Tom Clark, the Knowledge Services Team Lead at the MITRE Corp., will dive into the modern news distribution world and discuss how the MITRE Information Services staff create and deliver 17 newsletters to MITRE staff. He'll describe the platforms that MITRE uses and why and also talk about the future of news delivery and how social media, devices and apps are changing the way we look at the news.

Betty Edwards, a Senior Research Analyst at Draper Lab in Cambridge, will discuss two major initiatives that have extended the scope of information services. The first is an innovative e-mail filtering service for hundreds of Google and Google Scholar alerts, which are distributed daily to Lab employees. Through programming and the creation of shell scripts, a new delivery mechanism was designed that bypasses Microsoft Outlook. The second initiative involves the investigation, implementation, roll-out, and marketing of the Lab's membership in an R&D organization known as IRI — the Industrial Research Institute. It provides the Draper community with insights, solutions, and best practices in innovation management developed through collaborative knowledge creation.

Use SurveyMonkey to register here.

There is no charge for this event but we would appreciate it if you could register by end of day on Monday June 11th.

Questions? Contact Devon McArdle, devonannmcardle(AT)gmail.com

Digital Directions Conference

When: Wednesday, June 13, 2012
Where: Back Bay Events Center, Boston, MA

STUDENT DISCOUNTS AVAILABLE!

Digital Directions
New Foundations: Creation, Curation, Use
June 13-15, 2012
Back Bay Events Center
Boston, MA

Join us in Boston for a two and a half-day conference that explores the essentials of digitization. The conference will provide an excellent opportunity to learn about standards and best practices for content and metadata, review "tried and true" strategies and workflows, and ponder emerging trends and technologies, such as "mobile," "cloud," and "crowd."

NEDCC's Digital Directions conference has had a growing national and international impact since the inception of its landmark School for Scanning conference in 1995. The program was renamed to reflect its expanded content, which now encompasses the full life-cycle of digital media from creation to curation to use.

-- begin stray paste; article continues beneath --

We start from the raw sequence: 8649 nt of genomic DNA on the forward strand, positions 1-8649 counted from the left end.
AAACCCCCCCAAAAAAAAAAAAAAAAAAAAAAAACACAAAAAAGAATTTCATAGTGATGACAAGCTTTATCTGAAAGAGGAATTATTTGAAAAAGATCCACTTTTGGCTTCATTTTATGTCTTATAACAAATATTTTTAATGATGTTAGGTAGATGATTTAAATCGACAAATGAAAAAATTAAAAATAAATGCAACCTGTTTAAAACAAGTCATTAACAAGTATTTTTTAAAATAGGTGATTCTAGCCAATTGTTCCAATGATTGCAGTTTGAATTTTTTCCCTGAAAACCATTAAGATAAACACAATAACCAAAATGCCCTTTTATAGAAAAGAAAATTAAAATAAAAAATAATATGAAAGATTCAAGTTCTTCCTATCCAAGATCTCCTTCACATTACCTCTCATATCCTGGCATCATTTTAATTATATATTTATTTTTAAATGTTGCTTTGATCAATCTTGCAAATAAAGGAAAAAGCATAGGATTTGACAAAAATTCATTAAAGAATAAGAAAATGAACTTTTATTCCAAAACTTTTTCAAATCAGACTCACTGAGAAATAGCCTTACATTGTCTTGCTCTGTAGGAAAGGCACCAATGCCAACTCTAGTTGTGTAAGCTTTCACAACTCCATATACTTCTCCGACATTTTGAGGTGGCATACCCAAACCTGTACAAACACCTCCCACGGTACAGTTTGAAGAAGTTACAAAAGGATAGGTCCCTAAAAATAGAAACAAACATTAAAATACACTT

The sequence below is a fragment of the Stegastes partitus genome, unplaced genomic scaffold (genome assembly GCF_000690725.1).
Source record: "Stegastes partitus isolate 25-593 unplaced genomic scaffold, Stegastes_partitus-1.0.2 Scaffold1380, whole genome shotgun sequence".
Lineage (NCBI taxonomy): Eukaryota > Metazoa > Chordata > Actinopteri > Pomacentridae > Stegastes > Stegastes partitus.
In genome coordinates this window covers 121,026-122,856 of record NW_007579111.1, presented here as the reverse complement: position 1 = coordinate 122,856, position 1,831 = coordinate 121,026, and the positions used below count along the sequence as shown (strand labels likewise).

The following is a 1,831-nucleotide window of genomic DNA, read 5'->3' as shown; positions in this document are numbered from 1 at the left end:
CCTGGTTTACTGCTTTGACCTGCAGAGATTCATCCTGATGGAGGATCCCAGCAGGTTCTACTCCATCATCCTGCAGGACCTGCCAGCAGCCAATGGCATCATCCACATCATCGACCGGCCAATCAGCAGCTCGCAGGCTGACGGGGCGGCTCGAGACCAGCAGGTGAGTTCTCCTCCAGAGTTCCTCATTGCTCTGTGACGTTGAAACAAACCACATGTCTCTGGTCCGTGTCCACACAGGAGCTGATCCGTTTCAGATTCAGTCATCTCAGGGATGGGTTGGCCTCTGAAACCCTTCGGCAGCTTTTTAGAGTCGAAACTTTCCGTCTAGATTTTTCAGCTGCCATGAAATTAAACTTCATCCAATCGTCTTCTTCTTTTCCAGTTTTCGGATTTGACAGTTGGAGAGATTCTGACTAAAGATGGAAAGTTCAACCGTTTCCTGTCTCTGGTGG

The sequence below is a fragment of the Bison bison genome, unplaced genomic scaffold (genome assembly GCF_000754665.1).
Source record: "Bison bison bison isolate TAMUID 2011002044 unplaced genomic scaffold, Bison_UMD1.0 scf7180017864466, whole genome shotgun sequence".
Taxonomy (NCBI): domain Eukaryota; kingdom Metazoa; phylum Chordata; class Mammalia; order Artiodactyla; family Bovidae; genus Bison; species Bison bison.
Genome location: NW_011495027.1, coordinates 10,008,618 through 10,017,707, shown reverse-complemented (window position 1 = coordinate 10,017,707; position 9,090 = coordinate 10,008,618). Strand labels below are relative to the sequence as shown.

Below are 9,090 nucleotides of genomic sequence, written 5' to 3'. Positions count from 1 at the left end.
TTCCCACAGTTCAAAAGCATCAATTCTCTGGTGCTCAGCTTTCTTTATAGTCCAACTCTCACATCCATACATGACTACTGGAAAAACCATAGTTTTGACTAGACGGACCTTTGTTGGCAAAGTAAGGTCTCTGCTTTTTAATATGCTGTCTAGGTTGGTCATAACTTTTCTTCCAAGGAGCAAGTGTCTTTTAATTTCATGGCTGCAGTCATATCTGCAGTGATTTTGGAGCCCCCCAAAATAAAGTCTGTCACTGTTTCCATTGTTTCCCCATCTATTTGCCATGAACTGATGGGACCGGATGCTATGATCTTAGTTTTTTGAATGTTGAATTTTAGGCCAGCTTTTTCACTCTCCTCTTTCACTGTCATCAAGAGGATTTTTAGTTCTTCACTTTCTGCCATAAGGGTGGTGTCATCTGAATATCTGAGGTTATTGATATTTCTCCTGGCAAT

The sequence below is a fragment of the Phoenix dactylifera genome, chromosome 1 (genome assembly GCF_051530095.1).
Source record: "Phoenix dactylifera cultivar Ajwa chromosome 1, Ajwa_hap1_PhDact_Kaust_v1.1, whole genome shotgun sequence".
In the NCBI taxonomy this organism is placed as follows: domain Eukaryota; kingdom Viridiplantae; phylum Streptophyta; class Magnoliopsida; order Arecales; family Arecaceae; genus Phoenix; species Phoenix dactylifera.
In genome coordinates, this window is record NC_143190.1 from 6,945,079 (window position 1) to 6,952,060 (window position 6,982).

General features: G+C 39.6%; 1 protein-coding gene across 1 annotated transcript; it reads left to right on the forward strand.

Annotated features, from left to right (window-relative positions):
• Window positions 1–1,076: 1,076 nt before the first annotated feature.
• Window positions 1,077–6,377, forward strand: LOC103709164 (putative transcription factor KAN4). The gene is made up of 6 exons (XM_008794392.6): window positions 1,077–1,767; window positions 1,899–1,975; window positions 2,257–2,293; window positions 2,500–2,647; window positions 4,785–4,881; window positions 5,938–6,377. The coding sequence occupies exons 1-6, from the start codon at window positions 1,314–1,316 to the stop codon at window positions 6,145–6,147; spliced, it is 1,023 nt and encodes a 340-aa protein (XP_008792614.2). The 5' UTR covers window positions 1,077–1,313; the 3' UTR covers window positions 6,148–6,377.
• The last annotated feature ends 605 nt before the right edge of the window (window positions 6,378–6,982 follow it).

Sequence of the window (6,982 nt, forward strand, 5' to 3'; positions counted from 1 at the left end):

For complete information and to register, visit: www.nedcc.org/dd2012/.

Science Boot Camp 2012

When: Wednesday, June 13, 2012
Where: Tufts University, Medford, MA

Registration is now open for Science Boot Camp! For further information and to register, visit the Science Boot Camp 2012 Lib Guide at http://guides.library.umass.edu/BootCamp2012.

This year's Boot Camp will be held at Tufts University in Medford, MA. June 13-15th. Now in its fourth year, Science Boot Camp provides a fun and casual setting where New England science faculty present educational sessions on their respective science domains to librarians. Science topics for this year's boot camp include neuroscience, organic chemistry, and data visualization. There will also be a special "Women in Science" panel presentation during dinner on June 13th. On Friday June 15th, the Capstone session will feature a panel of librarians who have participated in the ARL e-Science institute and a general discussion on what libraries and librarians need in order to effectively engage in e-Science services (e.g. educational needs, staffing, funding—to name just a few).

Science Boot Camp provides librarians with valuable continuing education at a low cost, and offers three options for attendees—full registration with overnight lodging, commuter registration, or a one day registration option. If you've never been to Science Boot Camp, check out the presentations from previous Science Boot Camps at http://esciencelibrary.umassmed.edu/science_bootcamp.

Boston and the Book Arts Symposium

When: Saturday, June 9, 2012, 1:00 - 4:30 pm
Where: Mount Vernon Room, Sheraton Commander Hotel, 16 Garden Street, Cambridge, MA

The Ticknor Society hosts a symposium on "Boston and the Book Arts" featuring:

  • John Kristensen, master printer and proprietor of The Firefly Press, on Boston printing and publishing at the turn of the twentieth century;
  • Katherine McCanless Ruffin, director of the book arts program at Wellesley College, on artist's books and the art of the book;